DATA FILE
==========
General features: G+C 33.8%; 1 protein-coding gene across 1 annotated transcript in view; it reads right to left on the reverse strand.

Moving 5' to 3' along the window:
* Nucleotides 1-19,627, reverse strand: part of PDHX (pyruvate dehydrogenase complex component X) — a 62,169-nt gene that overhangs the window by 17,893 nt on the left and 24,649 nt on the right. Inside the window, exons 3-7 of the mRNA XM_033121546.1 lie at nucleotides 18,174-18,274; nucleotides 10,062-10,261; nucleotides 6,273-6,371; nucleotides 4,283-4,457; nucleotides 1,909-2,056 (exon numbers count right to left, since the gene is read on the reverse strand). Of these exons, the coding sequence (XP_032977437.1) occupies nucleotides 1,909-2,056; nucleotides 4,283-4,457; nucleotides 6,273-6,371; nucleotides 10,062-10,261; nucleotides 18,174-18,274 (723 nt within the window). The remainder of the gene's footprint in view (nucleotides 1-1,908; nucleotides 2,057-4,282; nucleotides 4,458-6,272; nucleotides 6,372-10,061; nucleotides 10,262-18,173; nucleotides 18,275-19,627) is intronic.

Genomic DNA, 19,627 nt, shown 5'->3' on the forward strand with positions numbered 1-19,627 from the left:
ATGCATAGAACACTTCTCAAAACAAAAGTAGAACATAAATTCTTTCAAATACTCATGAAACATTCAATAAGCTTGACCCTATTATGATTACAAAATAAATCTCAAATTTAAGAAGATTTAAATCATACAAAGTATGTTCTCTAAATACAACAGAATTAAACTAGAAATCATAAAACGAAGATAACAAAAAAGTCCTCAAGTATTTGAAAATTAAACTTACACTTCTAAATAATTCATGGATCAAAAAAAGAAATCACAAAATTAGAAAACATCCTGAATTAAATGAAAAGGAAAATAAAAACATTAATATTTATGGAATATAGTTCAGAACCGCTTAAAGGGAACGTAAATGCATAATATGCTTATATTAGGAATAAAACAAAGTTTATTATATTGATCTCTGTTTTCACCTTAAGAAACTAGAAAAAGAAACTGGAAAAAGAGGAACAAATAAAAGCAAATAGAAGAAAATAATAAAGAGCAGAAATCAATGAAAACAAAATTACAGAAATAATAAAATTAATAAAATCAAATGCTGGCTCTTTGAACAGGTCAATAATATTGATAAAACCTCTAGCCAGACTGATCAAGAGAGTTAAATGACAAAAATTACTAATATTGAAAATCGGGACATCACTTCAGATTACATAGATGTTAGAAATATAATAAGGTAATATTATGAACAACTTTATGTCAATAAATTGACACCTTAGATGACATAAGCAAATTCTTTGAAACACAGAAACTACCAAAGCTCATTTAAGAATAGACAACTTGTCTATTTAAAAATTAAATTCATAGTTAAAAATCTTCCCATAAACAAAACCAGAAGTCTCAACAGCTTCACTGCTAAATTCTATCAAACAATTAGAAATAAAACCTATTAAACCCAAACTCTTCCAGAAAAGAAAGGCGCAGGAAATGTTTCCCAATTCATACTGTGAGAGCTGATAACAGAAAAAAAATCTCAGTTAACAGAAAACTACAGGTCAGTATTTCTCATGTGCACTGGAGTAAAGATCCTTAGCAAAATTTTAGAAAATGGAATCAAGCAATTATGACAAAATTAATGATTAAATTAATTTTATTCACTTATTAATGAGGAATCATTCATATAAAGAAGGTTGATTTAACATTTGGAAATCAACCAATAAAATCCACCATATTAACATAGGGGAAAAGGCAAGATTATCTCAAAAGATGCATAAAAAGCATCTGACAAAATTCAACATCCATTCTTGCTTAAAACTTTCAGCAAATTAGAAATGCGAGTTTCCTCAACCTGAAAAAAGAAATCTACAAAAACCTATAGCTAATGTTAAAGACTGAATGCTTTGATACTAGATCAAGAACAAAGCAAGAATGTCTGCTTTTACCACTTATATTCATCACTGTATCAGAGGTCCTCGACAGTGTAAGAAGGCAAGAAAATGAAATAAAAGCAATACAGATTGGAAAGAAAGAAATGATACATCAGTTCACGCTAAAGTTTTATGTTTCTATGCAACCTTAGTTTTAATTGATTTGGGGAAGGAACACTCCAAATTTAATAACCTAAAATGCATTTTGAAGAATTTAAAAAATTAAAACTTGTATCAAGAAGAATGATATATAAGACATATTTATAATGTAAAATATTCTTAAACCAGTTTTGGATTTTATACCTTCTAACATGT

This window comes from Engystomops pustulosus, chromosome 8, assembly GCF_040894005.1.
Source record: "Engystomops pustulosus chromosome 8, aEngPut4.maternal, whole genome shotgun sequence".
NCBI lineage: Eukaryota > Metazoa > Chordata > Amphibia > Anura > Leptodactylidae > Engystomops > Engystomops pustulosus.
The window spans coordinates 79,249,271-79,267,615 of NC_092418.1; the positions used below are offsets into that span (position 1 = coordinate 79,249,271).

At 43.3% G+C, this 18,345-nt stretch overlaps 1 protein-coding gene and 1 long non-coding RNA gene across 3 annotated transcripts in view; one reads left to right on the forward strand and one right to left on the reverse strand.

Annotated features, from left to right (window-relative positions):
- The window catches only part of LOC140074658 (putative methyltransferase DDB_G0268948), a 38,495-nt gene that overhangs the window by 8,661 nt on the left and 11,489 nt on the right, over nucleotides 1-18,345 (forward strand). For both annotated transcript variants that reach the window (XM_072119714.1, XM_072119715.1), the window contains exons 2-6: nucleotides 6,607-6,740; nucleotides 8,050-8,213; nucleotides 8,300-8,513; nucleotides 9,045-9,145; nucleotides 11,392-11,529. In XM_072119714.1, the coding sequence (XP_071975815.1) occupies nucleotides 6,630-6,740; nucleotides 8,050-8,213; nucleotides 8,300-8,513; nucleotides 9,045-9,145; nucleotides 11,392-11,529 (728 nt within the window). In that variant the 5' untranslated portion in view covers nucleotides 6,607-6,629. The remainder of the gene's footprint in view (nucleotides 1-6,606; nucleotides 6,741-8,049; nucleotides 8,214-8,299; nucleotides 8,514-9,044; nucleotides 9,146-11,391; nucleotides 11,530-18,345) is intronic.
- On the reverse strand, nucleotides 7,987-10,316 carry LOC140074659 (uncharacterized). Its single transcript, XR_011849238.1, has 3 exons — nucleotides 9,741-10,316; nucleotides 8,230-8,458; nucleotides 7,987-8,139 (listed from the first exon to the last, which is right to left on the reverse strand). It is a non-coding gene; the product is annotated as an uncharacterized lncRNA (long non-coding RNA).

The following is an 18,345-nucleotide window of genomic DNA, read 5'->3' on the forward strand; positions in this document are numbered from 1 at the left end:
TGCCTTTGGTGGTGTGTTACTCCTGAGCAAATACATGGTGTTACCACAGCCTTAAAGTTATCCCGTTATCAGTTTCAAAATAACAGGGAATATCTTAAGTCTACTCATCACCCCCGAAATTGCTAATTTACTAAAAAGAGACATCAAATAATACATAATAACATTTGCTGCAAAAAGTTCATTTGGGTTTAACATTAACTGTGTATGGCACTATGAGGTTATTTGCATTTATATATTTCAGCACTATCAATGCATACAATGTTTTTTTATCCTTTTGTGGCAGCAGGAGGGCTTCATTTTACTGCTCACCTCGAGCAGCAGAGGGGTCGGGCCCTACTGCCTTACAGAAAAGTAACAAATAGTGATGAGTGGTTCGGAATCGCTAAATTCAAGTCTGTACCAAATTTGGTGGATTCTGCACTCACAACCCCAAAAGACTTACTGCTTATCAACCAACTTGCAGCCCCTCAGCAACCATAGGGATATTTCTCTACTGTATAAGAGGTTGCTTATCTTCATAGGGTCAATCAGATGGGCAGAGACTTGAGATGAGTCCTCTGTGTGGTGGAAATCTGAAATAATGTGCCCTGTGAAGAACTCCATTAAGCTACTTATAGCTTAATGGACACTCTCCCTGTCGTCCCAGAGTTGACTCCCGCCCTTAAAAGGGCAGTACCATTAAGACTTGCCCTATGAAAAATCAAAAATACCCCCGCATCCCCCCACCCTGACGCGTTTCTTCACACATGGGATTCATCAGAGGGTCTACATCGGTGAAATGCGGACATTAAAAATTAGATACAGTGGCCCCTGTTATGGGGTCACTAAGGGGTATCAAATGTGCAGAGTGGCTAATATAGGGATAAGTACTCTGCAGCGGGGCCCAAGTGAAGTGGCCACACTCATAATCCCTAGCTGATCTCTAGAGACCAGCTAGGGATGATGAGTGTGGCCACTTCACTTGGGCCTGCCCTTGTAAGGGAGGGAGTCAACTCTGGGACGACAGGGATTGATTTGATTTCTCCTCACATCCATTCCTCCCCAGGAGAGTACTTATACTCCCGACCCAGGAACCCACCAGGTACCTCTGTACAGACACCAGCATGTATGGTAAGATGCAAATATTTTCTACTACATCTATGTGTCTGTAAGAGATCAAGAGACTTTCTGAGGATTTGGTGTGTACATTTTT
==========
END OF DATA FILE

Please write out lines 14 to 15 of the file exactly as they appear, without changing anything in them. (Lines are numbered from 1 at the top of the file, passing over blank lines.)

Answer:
The following is an 18,345-nucleotide window of genomic DNA, read 5'->3' on the forward strand; positions in this document are numbered from 1 at the left end:
TGCCTTTGGTGGTGTGTTACTCCTGAGCAAATACATGGTGTTACCACAGCCTTAAAGTTATCCCGTTATCAGTTTCAAAATAACAGGGAATATCTTAAGTCTACTCATCACCCCCGAAATTGCTAATTTACTAAAAAGAGACATCAAATAATACATAATAACATTTGCTGCAAAAAGTTCATTTGGGTTTAACATTAACTGTGTATGGCACTATGAGGTTATTTGCATTTATATATTTCAGCACTATCAATGCATACAATGTTTTTTTATCCTTTTGTGGCAGCAGGAGGGCTTCATTTTACTGCTCACCTCGAGCAGCAGAGGGGTCGGGCCCTACTGCCTTACAGAAAAGTAACAAATAGTGATGAGTGGTTCGGAATCGCTAAATTCAAGTCTGTACCAAATTTGGTGGATTCTGCACTCACAACCCCAAAAGACTTACTGCTTATCAACCAACTTGCAGCCCCTCAGCAACCATAGGGATATTTCTCTACTGTATAAGAGGTTGCTTATCTTCATAGGGTCAATCAGATGGGCAGAGACTTGAGATGAGTCCTCTGTGTGGTGGAAATCTGAAATAATGTGCCCTGTGAAGAACTCCATTAAGCTACTTATAGCTTAATGGACACTCTCCCTGTCGTCCCAGAGTTGACTCCCGCCCTTAAAAGGGCAGTACCATTAAGACTTGCCCTATGAAAAATCAAAAATACCCCCGCATCCCCCCACCCTGACGCGTTTCTTCACACATGGGATTCATCAGAGGGTCTACATCGGTGAAATGCGGACATTAAAAATTAGATACAGTGGCCCCTGTTATGGGGTCACTAAGGGGTATCAAATGTGCAGAGTGGCTAATATAGGGATAAGTACTCTGCAGCGGGGCCCAAGTGAAGTGGCCACACTCATAATCCCTAGCTGATCTCTAGAGACCAGCTAGGGATGATGAGTGTGGCCACTTCACTTGGGCCTGCCCTTGTAAGGGAGGGAGTCAACTCTGGGACGACAGGGATTGATTTGATTTCTCCTCACATCCATTCCTCCCCAGGAGAGTACTTATACTCCCGACCCAGGAACCCACCAGGTACCTCTGTACAGACACCAGCATGTATGGTAAGATGCAAATATTTTCTACTACATCTATGTGTCTGTAAGAGATCAAGAGACTTTCTGAGGATTTGGTGTGTACATTTTT